I’ve been a theatre teaching artist for thirteen years. In the last five I’ve been particularly focused on theatre for social issues and bullying prevention. I studied Applied Theatre in graduate school, which led to my Master’s thesis: Theatre-in-Action: Participatory Theatre for Bullying Prevention. In 2011 I founded Theatre-in-Action (TiA), an applied theatre project for bullying prevention, conflict transformation, and social justice. TiA leads one-off workshops and residencies in anti-bullying education while concurrently teaching theatre skills such as vocal projection, non-verbal communication, character empathy, active listening, ensemble-building, rehearsing and revising, giving and receiving feedback, and taking creative risks.
In TiA, students use their meta-cognitive faculties to recognize how they learn what they learn via the art form, and then reflect upon why they learn it this way. Although process-based, TiA’s culminating activity is an informal performance of student-devised scenes of bullying situations they experienced, witnessed, or are a realistic possibility at their school. The 12-week residency is divided into quarters: 1) define and recognize roles, develop trust, break down barriers; 2) perception and awareness; 3) dynamization; 4) action and transformation. Each workshop includes warm-up/energizing exercises and main activities followed by reflection questions.
In the first two weeks of TiA, students explored bullying vocabulary such as bullying, harassment, oppression, exclusion, stigmatization, power, empowerment, and liberation, recognized power dynamics typically found in bullying situations, and explored feelings related to their real-life bullying situations. Week Three’s workshop focused on different types of bullying: physical, verbal, indirect, and cyberbullying. This year I finished Week Three of the TiA residency before winter break.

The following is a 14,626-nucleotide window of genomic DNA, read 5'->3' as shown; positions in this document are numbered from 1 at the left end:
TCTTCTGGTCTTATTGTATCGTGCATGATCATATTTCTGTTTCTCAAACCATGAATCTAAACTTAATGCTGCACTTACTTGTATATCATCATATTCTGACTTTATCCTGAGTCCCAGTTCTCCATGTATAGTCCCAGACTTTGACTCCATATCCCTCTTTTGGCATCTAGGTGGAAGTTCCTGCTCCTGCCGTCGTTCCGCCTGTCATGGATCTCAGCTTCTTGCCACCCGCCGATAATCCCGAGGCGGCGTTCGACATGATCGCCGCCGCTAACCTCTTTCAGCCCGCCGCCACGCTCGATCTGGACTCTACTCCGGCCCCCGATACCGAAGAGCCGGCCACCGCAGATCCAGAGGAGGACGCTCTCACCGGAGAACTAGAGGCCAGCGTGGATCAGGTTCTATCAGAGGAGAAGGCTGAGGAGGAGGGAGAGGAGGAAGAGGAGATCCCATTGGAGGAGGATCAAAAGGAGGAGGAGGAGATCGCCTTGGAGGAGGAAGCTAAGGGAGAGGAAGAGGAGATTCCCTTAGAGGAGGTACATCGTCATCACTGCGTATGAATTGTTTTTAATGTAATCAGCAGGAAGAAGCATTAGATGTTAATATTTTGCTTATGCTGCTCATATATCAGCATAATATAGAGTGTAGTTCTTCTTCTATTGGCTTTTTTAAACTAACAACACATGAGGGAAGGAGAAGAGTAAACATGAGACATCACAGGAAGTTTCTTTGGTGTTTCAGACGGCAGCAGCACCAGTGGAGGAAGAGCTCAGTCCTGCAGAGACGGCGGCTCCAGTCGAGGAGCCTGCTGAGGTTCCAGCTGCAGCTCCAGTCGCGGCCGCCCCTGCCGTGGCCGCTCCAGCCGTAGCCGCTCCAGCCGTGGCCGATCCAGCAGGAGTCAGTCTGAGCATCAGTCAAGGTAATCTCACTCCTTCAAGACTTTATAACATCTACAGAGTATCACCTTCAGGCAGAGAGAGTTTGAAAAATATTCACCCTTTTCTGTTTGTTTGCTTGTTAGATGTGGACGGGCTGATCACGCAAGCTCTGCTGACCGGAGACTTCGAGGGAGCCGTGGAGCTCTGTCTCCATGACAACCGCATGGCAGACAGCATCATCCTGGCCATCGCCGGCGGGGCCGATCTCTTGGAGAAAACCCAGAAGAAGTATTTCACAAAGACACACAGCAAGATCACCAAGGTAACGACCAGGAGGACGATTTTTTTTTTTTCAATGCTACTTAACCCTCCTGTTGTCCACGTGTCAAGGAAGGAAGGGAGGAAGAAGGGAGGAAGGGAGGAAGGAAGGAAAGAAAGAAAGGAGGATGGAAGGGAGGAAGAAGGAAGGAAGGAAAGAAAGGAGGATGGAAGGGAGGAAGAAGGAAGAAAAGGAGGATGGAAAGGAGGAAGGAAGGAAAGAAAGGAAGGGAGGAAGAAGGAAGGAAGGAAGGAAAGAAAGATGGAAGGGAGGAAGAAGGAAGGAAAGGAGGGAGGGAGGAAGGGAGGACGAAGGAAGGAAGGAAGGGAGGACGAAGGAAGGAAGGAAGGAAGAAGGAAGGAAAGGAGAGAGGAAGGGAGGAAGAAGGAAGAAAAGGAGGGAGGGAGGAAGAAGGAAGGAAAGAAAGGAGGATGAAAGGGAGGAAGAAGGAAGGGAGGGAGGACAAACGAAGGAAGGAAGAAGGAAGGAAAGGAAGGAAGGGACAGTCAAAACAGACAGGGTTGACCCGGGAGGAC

After teaching this curriculum last year, I am still working out the programming for this third week. I find it hard to choose only two or three effective activities for this workshop from an arsenal of dozens. After an initial name game and warm-up, my one-hour lesson plan shaped up to be: 1) collectively develop definitions of different types of bullying, 2) create group sculptures, also known as Tableaux, and 3) create machines. It was an ambitious plan. When students start creating work, my lesson morphs in order to match each group’s energy and interests. I’ve got a road map, but a student’s GPS might lead us all in a new direction. Here is a window into the inner workings of Week Three for Theatre-in-Action this time around:
The group had a lot to say when we began defining types of bullying. Before long, there were only twenty minutes of class time remaining for acting activities. We had spent too much time telling, and not enough time showing. I decided to skip Tableaux and launched directly into “Machine,” an activity in which volunteer actors create an interdependent mechanism by individually taking on repetitive sounds & movements that somehow relate to each other. In our version, students entered the middle of the circle one-by-one to build an Indirect Bullying Machine.
Indirect Bullying is also known as stigmatization, exclusion, gossip, and rumors, and can be insidious. A chaotic scene formed with ten or twelve fifth graders in a power-driven gossip assembly line with others whispering, gasping, and passing around the perimeter. Each participating actor had a role s/he was willingly playing in this Indirect Bullying Machine, and the observers were captivated.
When I said “Freeze,” the machine stopped mid-action. I asked observers and participants what they thought was happening in the machine. Observers noted:
“The people on the inside are talking about us on the outside.”